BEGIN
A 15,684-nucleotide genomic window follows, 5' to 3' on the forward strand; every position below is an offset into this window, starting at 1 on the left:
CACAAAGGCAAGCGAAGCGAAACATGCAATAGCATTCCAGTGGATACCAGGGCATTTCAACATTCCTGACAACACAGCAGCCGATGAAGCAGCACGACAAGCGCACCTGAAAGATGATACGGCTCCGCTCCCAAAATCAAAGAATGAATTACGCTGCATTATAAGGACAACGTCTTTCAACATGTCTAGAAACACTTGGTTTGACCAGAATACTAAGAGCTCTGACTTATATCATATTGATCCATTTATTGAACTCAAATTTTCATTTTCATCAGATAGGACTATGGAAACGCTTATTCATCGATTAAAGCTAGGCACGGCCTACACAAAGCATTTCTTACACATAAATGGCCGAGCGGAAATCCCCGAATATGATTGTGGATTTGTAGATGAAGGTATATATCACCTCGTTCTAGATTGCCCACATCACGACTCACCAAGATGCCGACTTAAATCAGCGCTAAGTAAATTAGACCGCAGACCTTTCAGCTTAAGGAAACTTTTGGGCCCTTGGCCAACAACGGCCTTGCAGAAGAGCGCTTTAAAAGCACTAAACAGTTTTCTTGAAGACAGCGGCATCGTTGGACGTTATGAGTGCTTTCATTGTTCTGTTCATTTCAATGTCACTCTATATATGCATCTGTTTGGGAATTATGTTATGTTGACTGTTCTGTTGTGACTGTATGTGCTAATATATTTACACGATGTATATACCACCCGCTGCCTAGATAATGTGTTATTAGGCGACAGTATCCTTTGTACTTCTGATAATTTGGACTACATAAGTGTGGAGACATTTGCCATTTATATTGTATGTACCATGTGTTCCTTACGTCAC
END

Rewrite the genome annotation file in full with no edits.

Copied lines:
A 15,684-nucleotide genomic window follows, 5' to 3' on the forward strand; every position below is an offset into this window, starting at 1 on the left:
CACAAAGGCAAGCGAAGCGAAACATGCAATAGCATTCCAGTGGATACCAGGGCATTTCAACATTCCTGACAACACAGCAGCCGATGAAGCAGCACGACAAGCGCACCTGAAAGATGATACGGCTCCGCTCCCAAAATCAAAGAATGAATTACGCTGCATTATAAGGACAACGTCTTTCAACATGTCTAGAAACACTTGGTTTGACCAGAATACTAAGAGCTCTGACTTATATCATATTGATCCATTTATTGAACTCAAATTTTCATTTTCATCAGATAGGACTATGGAAACGCTTATTCATCGATTAAAGCTAGGCACGGCCTACACAAAGCATTTCTTACACATAAATGGCCGAGCGGAAATCCCCGAATATGATTGTGGATTTGTAGATGAAGGTATATATCACCTCGTTCTAGATTGCCCACATCACGACTCACCAAGATGCCGACTTAAATCAGCGCTAAGTAAATTAGACCGCAGACCTTTCAGCTTAAGGAAACTTTTGGGCCCTTGGCCAACAACGGCCTTGCAGAAGAGCGCTTTAAAAGCACTAAACAGTTTTCTTGAAGACAGCGGCATCGTTGGACGTTATGAGTGCTTTCATTGTTCTGTTCATTTCAATGTCACTCTATATATGCATCTGTTTGGGAATTATGTTATGTTGACTGTTCTGTTGTGACTGTATGTGCTAATATATTTACACGATGTATATACCACCCGCTGCCTAGATAATGTGTTATTAGGCGACAGTATCCTTTGTACTTCTGATAATTTGGACTACATAAGTGTGGAGACATTTGCCATTTATATTGTATGTACCATGTGTTCCTTACGTCAC